You too can be a great musician

Both of my sons are musicians. One plays and creates using a number of instruments some of which he makes and the other composes using electronics. The older started with piano and the younger with guitar. They went to teachers, off and on until their teens. Somehow both managed to cross that divide into which the vast majority fall and never climb back up. I don’t really remember dragooning them into practice. I have heard a number of grown-ups say that they wished their parents had forced them to continue so that now they might have a degree of musicianship, enough to entertain themselves and friends.

Vanessa Mae was compelled to practise by a very forceful mother (“I love you but it is conditional on you playing”) and now, at 30, she is beautiful and wonderfully accomplished at her violin. A sexy soloist. I say that because, in the documentary I saw yesterday there was film of her from 15 upwards in hot pants, bikinis and figure hugging dresses. Her mother made her iconic. Classical prodigy as pubescent pin up. She has not spoken to her mother in eight years….

Vanessa was asking herself a question: how much is my mastery owing to hard work and how much to some innate quality? Nurture or nature. She would have preferred the latter to have dominated. She didn’t want to give too much kudos to her mother. She went to experts in this and that who scanned her brain, tested her bravery, explored her extroversion and sought to discover how true was her ‘ear’ for sound. At the end the jury was half in and half out. You have to have aptitude but then most of us actually have. Then you have to practise for between 5,000 and 10,000 hours by the time you are adolescent to become a soloist. The brain is shaped by all this until you only need to exercise the desire and you perform.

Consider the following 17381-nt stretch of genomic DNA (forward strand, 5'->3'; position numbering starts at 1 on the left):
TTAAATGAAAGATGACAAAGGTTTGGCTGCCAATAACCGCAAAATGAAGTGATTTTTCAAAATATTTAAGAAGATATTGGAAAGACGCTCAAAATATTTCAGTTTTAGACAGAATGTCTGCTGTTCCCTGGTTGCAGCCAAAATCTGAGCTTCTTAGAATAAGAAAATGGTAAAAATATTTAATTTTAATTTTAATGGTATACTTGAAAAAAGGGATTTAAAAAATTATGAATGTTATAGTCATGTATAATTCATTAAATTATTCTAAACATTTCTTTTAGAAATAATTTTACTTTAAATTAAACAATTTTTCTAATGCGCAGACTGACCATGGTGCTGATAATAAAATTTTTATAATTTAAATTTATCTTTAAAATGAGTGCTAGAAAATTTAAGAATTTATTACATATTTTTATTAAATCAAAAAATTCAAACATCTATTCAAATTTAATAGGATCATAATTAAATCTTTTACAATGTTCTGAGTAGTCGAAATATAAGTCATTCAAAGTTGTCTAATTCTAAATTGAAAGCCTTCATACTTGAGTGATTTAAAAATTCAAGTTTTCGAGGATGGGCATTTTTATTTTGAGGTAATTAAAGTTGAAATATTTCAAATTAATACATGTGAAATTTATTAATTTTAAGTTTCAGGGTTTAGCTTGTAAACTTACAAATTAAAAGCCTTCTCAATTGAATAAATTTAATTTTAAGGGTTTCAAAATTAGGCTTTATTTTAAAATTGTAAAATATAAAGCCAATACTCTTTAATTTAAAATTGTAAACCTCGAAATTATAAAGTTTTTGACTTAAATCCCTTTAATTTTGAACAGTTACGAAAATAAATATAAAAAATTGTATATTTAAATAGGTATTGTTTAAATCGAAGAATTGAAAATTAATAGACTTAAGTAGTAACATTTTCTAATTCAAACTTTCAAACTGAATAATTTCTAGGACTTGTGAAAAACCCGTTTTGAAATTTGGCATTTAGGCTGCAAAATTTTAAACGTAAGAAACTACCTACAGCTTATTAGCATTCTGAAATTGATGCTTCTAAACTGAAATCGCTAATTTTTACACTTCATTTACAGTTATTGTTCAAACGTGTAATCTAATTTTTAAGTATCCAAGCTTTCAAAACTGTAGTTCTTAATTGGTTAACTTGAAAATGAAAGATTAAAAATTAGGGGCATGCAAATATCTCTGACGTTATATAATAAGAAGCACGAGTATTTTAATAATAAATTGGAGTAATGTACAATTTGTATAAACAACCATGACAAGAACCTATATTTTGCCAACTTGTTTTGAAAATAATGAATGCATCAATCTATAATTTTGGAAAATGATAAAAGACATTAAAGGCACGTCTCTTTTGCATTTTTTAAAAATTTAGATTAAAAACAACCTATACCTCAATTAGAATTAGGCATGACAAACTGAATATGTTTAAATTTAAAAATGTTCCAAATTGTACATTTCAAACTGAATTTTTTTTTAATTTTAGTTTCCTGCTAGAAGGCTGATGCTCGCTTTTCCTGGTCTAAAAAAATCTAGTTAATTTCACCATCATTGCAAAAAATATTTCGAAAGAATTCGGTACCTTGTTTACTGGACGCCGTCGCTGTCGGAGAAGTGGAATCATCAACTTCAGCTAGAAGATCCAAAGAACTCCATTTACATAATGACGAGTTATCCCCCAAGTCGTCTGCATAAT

I am glad we managed to encourage my sons to play. It is a huge part of their lives today. I have always thought they had aptitude, something lacking in myself. I can strum some chords and sing some songs but nothing like them. Now I realise I could have done it, too. But my parents did not think of it. And if they had forced me, my relationship with my father would have zeroed like Vanessa and her mother.

It all does prove something and that is that whatever we want to become is merely an exercise in willpower. You just have to want it enough to practise for 10,000 hours.

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